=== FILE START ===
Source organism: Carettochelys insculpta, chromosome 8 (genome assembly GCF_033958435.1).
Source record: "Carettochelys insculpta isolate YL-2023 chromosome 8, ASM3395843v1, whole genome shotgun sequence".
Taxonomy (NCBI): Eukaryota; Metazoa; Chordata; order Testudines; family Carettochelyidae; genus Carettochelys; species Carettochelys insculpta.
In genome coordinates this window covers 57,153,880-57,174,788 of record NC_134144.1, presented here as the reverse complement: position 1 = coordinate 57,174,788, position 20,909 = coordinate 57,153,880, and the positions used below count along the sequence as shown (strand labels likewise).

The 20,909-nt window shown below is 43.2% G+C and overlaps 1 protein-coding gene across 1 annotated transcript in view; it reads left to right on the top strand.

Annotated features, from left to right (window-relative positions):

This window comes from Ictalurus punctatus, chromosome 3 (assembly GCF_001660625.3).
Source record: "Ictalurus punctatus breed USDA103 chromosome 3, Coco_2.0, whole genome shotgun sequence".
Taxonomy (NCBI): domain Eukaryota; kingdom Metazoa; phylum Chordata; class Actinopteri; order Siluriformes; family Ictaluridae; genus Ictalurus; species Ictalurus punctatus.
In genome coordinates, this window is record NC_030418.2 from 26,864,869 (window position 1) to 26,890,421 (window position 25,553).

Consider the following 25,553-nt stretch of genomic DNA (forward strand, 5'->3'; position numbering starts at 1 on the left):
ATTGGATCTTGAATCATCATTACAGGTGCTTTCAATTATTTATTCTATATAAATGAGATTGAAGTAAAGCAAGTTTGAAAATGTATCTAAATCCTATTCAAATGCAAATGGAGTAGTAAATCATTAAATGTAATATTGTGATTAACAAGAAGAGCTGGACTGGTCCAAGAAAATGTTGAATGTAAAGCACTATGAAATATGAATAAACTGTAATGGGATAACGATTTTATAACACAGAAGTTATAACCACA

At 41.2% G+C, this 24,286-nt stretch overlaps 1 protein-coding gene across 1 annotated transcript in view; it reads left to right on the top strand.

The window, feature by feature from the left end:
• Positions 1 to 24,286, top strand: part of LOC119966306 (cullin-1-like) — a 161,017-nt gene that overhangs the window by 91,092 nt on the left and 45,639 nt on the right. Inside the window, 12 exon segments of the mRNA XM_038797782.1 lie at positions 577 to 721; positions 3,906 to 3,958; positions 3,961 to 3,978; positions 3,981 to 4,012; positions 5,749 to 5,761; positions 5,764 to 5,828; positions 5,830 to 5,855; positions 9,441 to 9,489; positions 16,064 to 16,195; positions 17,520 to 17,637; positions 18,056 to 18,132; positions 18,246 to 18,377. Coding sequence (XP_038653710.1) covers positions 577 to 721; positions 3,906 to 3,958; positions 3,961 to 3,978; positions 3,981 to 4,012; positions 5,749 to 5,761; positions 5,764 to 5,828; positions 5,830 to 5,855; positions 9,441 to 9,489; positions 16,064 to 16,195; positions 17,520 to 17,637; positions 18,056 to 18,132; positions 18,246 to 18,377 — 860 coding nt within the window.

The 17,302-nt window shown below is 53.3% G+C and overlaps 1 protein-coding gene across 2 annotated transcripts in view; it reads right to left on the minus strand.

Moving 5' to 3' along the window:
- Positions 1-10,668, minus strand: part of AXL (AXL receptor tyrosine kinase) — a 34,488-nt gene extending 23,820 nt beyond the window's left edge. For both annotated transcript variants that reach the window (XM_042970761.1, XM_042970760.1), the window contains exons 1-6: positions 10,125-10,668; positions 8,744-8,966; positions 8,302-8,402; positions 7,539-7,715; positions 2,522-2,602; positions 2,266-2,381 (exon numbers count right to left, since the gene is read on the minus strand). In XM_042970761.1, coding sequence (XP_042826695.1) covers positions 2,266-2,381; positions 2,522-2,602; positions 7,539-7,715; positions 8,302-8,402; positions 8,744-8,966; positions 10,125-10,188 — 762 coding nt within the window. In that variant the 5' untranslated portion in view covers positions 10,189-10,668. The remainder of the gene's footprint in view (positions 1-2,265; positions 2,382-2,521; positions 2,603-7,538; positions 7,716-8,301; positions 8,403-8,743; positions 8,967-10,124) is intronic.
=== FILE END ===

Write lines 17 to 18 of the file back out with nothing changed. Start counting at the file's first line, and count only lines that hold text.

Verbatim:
Moving 5' to 3' along the window:
- Positions 1-10,668, minus strand: part of AXL (AXL receptor tyrosine kinase) — a 34,488-nt gene extending 23,820 nt beyond the window's left edge. For both annotated transcript variants that reach the window (XM_042970761.1, XM_042970760.1), the window contains exons 1-6: positions 10,125-10,668; positions 8,744-8,966; positions 8,302-8,402; positions 7,539-7,715; positions 2,522-2,602; positions 2,266-2,381 (exon numbers count right to left, since the gene is read on the minus strand). In XM_042970761.1, coding sequence (XP_042826695.1) covers positions 2,266-2,381; positions 2,522-2,602; positions 7,539-7,715; positions 8,302-8,402; positions 8,744-8,966; positions 10,125-10,188 — 762 coding nt within the window. In that variant the 5' untranslated portion in view covers positions 10,189-10,668. The remainder of the gene's footprint in view (positions 1-2,265; positions 2,382-2,521; positions 2,603-7,538; positions 7,716-8,301; positions 8,403-8,743; positions 8,967-10,124) is intronic.